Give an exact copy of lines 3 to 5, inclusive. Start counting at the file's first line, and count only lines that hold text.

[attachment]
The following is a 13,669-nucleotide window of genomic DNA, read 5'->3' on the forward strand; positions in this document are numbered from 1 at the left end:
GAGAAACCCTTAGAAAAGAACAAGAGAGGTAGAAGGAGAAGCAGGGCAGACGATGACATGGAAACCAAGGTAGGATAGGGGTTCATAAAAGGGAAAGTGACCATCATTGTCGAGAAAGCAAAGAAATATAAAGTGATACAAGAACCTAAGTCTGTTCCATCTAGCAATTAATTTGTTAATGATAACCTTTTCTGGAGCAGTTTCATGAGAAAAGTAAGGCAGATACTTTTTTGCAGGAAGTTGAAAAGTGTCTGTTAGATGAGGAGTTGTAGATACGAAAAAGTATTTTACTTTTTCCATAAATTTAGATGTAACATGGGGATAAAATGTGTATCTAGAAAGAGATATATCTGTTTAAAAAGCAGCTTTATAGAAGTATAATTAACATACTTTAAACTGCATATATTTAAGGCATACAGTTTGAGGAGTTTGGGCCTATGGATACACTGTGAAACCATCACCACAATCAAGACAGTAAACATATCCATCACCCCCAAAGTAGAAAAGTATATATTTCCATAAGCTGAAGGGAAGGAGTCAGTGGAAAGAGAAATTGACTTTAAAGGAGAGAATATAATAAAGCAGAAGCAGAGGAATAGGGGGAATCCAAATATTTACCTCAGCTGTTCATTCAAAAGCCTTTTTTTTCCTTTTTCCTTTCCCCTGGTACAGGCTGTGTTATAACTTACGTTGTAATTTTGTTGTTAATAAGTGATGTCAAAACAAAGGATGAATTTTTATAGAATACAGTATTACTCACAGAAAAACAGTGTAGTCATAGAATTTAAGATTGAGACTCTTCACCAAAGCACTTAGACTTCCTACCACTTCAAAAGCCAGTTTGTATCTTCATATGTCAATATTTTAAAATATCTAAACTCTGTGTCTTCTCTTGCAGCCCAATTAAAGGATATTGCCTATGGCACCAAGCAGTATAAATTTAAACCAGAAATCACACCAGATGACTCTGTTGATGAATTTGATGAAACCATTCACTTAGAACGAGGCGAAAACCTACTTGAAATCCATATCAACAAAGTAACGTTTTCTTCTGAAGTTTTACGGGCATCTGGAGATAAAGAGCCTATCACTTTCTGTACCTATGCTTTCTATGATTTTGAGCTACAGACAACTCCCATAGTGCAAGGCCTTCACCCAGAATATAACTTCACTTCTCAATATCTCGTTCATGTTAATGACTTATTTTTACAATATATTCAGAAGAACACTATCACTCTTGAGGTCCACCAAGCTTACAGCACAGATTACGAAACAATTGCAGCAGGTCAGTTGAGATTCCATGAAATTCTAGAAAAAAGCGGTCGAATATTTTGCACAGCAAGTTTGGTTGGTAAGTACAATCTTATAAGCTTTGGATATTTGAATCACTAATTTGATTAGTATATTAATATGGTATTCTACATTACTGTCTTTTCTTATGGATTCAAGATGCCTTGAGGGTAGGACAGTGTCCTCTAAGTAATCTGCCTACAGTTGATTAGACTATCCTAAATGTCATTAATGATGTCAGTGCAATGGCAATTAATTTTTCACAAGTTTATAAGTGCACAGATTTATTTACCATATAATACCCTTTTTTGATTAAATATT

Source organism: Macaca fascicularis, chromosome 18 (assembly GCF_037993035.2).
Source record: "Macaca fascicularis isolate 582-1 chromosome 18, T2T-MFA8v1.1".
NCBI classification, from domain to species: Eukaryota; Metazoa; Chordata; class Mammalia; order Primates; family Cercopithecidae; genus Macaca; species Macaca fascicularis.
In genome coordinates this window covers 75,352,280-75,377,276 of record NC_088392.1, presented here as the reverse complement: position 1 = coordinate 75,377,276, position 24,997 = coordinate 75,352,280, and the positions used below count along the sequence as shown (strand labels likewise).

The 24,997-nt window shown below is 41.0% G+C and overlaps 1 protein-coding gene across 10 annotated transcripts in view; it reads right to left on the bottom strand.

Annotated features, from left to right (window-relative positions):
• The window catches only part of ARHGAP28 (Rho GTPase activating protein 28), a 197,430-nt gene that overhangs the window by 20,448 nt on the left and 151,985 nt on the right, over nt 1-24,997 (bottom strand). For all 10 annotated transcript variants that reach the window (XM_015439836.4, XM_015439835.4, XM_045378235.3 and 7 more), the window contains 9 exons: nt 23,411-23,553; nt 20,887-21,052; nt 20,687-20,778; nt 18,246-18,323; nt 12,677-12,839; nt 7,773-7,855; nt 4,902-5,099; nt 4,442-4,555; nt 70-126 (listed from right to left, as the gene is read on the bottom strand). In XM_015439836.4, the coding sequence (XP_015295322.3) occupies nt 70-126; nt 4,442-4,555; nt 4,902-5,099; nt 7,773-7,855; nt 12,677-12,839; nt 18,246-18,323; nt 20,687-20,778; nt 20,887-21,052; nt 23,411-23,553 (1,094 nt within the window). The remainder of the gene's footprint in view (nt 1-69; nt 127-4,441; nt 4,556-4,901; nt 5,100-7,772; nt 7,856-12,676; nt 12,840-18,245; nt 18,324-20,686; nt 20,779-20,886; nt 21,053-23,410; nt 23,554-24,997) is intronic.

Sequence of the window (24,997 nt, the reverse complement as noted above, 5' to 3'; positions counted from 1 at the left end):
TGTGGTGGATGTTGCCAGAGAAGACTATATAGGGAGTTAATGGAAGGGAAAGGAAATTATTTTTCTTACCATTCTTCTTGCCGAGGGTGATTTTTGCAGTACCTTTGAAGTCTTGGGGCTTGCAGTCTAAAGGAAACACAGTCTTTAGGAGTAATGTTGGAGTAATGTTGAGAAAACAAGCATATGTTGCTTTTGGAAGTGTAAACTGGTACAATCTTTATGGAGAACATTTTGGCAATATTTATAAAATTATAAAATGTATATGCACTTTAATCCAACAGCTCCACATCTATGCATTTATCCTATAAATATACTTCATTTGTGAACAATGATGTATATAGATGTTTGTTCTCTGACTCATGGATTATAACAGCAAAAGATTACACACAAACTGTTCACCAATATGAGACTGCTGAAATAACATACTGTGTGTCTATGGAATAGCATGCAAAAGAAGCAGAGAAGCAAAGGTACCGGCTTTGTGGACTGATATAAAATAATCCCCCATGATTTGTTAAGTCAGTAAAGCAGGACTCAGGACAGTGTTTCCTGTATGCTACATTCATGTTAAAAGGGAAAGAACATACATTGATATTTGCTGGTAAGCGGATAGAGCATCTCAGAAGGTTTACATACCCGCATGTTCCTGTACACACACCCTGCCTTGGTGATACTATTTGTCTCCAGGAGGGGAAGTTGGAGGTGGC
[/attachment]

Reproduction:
Source organism: Macaca fascicularis, chromosome 18 (assembly GCF_037993035.2).
Source record: "Macaca fascicularis isolate 582-1 chromosome 18, T2T-MFA8v1.1".
NCBI classification, from domain to species: Eukaryota; Metazoa; Chordata; class Mammalia; order Primates; family Cercopithecidae; genus Macaca; species Macaca fascicularis.